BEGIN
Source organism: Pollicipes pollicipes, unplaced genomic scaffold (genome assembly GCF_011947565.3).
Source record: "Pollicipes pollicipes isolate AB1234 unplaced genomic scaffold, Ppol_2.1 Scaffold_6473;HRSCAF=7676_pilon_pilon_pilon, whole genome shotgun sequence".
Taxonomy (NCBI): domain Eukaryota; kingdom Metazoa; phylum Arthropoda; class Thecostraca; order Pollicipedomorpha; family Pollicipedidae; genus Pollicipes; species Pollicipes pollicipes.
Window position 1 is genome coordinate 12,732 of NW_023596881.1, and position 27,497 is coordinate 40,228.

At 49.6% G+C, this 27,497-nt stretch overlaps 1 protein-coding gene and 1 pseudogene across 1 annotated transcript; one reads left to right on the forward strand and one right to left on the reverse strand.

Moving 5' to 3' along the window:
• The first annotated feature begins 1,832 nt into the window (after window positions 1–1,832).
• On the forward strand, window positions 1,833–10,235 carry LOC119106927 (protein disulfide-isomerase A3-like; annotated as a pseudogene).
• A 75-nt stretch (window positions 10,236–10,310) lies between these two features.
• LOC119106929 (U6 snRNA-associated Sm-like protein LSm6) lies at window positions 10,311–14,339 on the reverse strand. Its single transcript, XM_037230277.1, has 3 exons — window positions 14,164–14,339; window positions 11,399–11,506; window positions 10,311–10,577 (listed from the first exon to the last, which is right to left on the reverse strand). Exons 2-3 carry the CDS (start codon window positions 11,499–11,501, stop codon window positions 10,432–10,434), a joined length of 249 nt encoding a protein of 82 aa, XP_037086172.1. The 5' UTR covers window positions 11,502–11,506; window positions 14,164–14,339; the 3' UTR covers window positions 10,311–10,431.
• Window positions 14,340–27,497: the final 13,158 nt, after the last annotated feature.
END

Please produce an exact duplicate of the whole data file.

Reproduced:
Source organism: Pollicipes pollicipes, unplaced genomic scaffold (genome assembly GCF_011947565.3).
Source record: "Pollicipes pollicipes isolate AB1234 unplaced genomic scaffold, Ppol_2.1 Scaffold_6473;HRSCAF=7676_pilon_pilon_pilon, whole genome shotgun sequence".
Taxonomy (NCBI): domain Eukaryota; kingdom Metazoa; phylum Arthropoda; class Thecostraca; order Pollicipedomorpha; family Pollicipedidae; genus Pollicipes; species Pollicipes pollicipes.
Window position 1 is genome coordinate 12,732 of NW_023596881.1, and position 27,497 is coordinate 40,228.

At 49.6% G+C, this 27,497-nt stretch overlaps 1 protein-coding gene and 1 pseudogene across 1 annotated transcript; one reads left to right on the forward strand and one right to left on the reverse strand.

Moving 5' to 3' along the window:
• The first annotated feature begins 1,832 nt into the window (after window positions 1–1,832).
• On the forward strand, window positions 1,833–10,235 carry LOC119106927 (protein disulfide-isomerase A3-like; annotated as a pseudogene).
• A 75-nt stretch (window positions 10,236–10,310) lies between these two features.
• LOC119106929 (U6 snRNA-associated Sm-like protein LSm6) lies at window positions 10,311–14,339 on the reverse strand. Its single transcript, XM_037230277.1, has 3 exons — window positions 14,164–14,339; window positions 11,399–11,506; window positions 10,311–10,577 (listed from the first exon to the last, which is right to left on the reverse strand). Exons 2-3 carry the CDS (start codon window positions 11,499–11,501, stop codon window positions 10,432–10,434), a joined length of 249 nt encoding a protein of 82 aa, XP_037086172.1. The 5' UTR covers window positions 11,502–11,506; window positions 14,164–14,339; the 3' UTR covers window positions 10,311–10,431.
• Window positions 14,340–27,497: the final 13,158 nt, after the last annotated feature.